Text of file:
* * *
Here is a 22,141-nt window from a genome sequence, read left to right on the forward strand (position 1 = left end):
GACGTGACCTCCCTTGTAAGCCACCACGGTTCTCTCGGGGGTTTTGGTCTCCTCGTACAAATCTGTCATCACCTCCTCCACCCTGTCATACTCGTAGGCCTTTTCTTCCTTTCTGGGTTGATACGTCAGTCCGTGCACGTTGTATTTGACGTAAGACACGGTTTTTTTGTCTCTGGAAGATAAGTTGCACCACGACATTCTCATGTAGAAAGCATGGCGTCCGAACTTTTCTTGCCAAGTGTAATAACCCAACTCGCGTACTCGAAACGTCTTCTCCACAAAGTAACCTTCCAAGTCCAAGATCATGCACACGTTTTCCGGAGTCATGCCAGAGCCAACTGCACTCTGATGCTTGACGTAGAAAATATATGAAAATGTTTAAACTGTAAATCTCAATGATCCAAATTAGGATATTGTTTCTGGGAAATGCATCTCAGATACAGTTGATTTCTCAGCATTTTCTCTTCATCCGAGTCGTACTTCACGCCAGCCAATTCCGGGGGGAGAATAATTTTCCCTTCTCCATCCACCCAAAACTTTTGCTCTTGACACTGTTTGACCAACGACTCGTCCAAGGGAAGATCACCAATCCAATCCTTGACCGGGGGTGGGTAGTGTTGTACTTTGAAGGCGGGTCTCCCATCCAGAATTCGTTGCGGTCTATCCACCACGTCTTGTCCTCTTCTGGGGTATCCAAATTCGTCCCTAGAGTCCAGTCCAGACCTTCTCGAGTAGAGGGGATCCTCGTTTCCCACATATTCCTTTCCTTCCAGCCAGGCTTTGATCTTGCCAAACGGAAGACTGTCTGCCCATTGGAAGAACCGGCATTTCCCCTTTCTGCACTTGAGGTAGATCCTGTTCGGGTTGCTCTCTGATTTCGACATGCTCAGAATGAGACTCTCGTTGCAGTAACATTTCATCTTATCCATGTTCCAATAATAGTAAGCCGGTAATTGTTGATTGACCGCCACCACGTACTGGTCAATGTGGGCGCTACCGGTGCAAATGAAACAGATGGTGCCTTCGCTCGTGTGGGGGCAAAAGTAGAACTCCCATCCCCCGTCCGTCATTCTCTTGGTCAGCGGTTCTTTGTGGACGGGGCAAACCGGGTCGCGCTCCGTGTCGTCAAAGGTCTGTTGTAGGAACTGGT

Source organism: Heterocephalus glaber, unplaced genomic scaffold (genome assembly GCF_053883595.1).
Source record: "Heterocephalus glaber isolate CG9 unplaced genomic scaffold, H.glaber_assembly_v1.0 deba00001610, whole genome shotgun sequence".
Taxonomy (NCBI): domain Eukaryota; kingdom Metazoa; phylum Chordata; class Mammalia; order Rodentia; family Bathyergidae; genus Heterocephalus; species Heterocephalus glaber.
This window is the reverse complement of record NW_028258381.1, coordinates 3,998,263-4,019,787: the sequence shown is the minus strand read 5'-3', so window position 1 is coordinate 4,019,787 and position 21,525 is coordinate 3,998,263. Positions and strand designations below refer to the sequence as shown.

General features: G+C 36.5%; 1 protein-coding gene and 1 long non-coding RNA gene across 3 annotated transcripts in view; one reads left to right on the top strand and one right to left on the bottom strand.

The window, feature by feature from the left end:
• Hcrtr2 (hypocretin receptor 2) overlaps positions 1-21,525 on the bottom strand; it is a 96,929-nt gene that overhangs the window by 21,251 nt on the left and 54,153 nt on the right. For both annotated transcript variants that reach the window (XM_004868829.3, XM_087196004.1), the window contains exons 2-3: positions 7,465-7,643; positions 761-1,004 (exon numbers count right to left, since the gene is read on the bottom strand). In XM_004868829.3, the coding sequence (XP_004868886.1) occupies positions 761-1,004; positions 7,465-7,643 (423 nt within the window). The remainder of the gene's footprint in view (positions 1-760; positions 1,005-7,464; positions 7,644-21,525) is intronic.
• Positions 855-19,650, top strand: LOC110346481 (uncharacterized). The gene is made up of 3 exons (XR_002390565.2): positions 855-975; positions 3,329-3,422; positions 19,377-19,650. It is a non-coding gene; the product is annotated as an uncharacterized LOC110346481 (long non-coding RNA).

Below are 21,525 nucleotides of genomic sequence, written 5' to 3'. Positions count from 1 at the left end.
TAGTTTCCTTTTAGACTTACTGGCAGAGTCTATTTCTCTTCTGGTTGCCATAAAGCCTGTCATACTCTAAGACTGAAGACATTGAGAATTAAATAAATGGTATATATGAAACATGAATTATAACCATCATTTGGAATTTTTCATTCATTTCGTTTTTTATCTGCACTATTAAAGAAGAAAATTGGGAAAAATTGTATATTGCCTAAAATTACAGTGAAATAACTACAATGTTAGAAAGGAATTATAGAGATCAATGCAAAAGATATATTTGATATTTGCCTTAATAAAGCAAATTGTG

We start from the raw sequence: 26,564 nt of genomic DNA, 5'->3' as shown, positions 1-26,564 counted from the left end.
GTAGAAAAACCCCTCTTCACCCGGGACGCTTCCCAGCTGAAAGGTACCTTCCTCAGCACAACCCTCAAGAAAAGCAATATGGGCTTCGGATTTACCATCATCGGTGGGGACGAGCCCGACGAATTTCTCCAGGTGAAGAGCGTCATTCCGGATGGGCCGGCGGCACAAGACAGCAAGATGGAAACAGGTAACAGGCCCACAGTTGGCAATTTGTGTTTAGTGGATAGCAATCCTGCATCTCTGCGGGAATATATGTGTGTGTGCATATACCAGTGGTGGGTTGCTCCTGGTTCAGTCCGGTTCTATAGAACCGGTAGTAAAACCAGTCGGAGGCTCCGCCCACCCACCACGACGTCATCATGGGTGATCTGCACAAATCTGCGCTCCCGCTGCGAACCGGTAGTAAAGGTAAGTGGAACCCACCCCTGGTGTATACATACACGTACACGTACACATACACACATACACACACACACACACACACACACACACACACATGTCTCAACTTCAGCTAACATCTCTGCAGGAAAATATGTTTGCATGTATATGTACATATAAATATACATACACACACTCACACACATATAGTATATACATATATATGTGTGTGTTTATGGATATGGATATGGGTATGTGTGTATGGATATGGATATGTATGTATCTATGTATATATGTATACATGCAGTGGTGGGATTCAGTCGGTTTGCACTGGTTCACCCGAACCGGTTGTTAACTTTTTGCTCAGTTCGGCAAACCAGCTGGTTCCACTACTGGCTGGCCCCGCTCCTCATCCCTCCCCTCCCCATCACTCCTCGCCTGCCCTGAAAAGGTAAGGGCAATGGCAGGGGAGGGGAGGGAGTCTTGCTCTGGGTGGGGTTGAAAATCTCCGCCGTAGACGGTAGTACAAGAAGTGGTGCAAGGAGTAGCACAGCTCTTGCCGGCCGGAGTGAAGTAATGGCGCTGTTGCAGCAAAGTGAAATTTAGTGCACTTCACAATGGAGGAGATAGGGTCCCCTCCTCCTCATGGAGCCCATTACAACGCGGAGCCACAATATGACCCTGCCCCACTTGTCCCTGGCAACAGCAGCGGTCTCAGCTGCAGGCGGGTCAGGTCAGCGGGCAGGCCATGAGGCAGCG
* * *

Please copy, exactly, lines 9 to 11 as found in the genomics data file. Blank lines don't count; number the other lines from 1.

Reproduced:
• Hcrtr2 (hypocretin receptor 2) overlaps positions 1-21,525 on the bottom strand; it is a 96,929-nt gene that overhangs the window by 21,251 nt on the left and 54,153 nt on the right. For both annotated transcript variants that reach the window (XM_004868829.3, XM_087196004.1), the window contains exons 2-3: positions 7,465-7,643; positions 761-1,004 (exon numbers count right to left, since the gene is read on the bottom strand). In XM_004868829.3, the coding sequence (XP_004868886.1) occupies positions 761-1,004; positions 7,465-7,643 (423 nt within the window). The remainder of the gene's footprint in view (positions 1-760; positions 1,005-7,464; positions 7,644-21,525) is intronic.
• Positions 855-19,650, top strand: LOC110346481 (uncharacterized). The gene is made up of 3 exons (XR_002390565.2): positions 855-975; positions 3,329-3,422; positions 19,377-19,650. It is a non-coding gene; the product is annotated as an uncharacterized LOC110346481 (long non-coding RNA).

Below are 21,525 nucleotides of genomic sequence, written 5' to 3'. Positions count from 1 at the left end.